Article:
The technician’s point of view on the use of robots for the preparation of cytotoxics

F. Pichon, R. Oubaïda, L. Derai, V. Chancelade, S. Dieng, A. Ahalli, E. Barbagelata and the entire team of technicians
Curie Institute, service Pharmacie,
26 rue d’Ulm 75248 Paris cedex 05

Since 2010, the Curie Institute has been performing dose banding for 6 cytotoxic molecules. Until the end of 2010, the dose banding process was done manually. In order to improve production, a manufacturing automated system to manufacture cytotoxics was devised in collaboration with the pharmacists, technicians and the technical team. Since its delivery to the unit in September 2010, 5 technicians act as referral agents for automation. The objective of this work is to show the technicians’ perception of this new activity.
To do so, a survey was conducted with the team of technicians on automation of dose banding using 2 types of questionnaires: one for the referral agents using the automated system and another for non-referral agents whether working in the unit or not.
Analysis of the questionnaire was based on 3 parts: the technician’s impressions faced with the arrival of this new machine, changes in organisation that this involved and also an evaluation of quality and safety.

1) Technicians’ impressions

Overall, the arrival of the automated system was seen in a positive light (a single negative response). Almost the entire team had already seen the automated system work and wanted to work with the machine on an occasional basis.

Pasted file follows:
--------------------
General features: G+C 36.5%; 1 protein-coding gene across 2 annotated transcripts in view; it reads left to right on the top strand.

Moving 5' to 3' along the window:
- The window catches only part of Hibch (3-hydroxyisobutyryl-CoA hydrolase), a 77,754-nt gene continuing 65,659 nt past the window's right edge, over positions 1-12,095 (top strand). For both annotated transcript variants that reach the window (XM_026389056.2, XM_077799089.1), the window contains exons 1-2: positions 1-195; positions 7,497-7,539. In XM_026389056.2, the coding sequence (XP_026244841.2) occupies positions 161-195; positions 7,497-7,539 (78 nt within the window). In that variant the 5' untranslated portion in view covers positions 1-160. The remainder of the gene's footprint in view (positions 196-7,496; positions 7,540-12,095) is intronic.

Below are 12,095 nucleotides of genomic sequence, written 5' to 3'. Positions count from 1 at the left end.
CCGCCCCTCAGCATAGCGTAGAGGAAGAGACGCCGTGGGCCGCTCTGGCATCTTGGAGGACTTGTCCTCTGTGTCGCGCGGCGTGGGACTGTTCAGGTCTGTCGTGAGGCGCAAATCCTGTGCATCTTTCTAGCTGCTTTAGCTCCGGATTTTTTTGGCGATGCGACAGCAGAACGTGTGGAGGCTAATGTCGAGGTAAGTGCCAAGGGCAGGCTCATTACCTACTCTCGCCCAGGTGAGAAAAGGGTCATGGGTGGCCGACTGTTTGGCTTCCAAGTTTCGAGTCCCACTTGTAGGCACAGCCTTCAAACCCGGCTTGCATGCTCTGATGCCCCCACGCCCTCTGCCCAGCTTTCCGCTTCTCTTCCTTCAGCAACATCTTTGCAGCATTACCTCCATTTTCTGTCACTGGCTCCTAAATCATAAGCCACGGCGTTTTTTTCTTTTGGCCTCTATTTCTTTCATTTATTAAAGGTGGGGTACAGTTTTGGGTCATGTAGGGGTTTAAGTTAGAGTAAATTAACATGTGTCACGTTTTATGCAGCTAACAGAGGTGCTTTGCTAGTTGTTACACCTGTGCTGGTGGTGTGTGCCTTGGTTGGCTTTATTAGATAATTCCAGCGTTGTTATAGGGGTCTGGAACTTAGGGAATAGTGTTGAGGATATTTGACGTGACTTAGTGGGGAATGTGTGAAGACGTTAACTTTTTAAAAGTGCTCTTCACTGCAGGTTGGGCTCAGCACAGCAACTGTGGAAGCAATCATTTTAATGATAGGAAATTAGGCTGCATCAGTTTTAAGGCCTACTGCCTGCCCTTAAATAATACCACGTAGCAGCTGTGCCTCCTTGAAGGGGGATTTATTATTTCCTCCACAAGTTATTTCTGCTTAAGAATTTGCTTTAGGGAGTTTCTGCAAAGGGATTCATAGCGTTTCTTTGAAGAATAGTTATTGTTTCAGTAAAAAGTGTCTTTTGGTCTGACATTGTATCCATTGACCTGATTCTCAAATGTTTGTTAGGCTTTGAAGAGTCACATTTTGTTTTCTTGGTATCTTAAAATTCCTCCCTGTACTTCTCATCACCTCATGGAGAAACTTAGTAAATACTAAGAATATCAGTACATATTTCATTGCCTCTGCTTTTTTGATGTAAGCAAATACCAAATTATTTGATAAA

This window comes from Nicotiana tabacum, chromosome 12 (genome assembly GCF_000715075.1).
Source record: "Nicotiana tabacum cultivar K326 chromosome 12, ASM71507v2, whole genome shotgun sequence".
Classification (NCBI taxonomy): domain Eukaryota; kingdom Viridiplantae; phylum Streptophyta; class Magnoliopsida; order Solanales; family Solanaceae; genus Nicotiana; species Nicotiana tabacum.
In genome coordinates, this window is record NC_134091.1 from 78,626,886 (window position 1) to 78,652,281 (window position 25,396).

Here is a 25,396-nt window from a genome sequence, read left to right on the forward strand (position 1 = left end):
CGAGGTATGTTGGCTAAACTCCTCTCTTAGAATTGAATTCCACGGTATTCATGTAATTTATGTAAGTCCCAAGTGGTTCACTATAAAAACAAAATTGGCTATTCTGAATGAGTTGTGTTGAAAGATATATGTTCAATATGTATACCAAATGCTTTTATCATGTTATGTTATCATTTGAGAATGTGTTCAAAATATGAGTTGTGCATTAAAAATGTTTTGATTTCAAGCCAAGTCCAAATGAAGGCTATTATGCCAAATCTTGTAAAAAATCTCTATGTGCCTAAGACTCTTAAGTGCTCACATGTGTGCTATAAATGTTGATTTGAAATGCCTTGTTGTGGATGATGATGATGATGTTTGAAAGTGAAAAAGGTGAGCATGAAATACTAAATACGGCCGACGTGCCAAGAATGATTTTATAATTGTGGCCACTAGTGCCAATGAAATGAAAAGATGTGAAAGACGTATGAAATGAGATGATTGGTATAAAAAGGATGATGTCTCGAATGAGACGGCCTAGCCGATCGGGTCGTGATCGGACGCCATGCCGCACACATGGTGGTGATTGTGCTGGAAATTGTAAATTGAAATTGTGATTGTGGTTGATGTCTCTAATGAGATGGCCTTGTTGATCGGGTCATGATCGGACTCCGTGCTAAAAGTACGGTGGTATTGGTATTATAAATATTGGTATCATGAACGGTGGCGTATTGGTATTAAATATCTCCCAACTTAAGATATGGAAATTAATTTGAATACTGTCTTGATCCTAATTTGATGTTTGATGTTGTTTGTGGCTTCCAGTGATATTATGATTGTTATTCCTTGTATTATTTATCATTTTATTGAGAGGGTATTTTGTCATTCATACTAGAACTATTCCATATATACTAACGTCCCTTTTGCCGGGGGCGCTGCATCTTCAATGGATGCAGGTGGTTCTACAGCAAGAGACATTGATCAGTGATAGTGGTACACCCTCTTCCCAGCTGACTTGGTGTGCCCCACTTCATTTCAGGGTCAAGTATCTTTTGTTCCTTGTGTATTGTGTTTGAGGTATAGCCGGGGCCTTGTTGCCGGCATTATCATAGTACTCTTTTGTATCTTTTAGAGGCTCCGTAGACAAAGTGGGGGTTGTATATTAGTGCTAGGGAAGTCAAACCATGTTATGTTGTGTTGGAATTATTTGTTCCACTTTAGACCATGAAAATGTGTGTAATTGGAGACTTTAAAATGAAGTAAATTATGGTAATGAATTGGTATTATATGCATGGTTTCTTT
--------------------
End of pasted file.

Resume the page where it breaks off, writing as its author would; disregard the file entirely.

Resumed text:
In answer to the question as to whether the automated system had improved their working conditions, 60% thought that this was the case at least “a little” while 30% thought it had improved things “a lot” Nevertheless, all the technicians agreed that the automated system eased their work on a daily basis and that it was now an indispensable tool for the Cytotoxic Preparation Unit, though without considering that it replaced the technician.
It was observed that all the referral agents having worked on the automated system were satisfied with their work. They felt less under stress than when handling directly.
Questions were also put as to fatigue and physical discomfort. All those questioned felt some fatigue at the end of the day spent on the automated system as there are still some unavoidable manual tasks (fitting infusion sets, fitting air connectors) and relatively intense activity (on average 60 bags a day). However, compared with a day of manual handling, the technicians felt less tired.

2) Organisation

Every day, a number of campaigns were planned to complete the dose banding stock. For each daily session, just one technician works on the automated system. According to the survey, all referral technicians managed to complete all the planned campaigns. Nevertheless, they all had to be given help at some time in the day. As a result, all those concerned wished for 2 technicians to be assigned constantly to the automated system.

3) Quality and safety

Initially, all the technicians felt safe when using the machine. They also thought they managed their work tool better. For 75% of the referral agents, producing a bag using the automated system was a guarantee of safety as compared with a manually manufactured bag. This percentage can be explained by the fact that there are systematic weighing checks as well as recognition of the product during the automated manufacturing process.

To conclude, the technicians made the automated system their own, seeing it as an essential element in the way the unit worked and providing an additional qualification in daily work.

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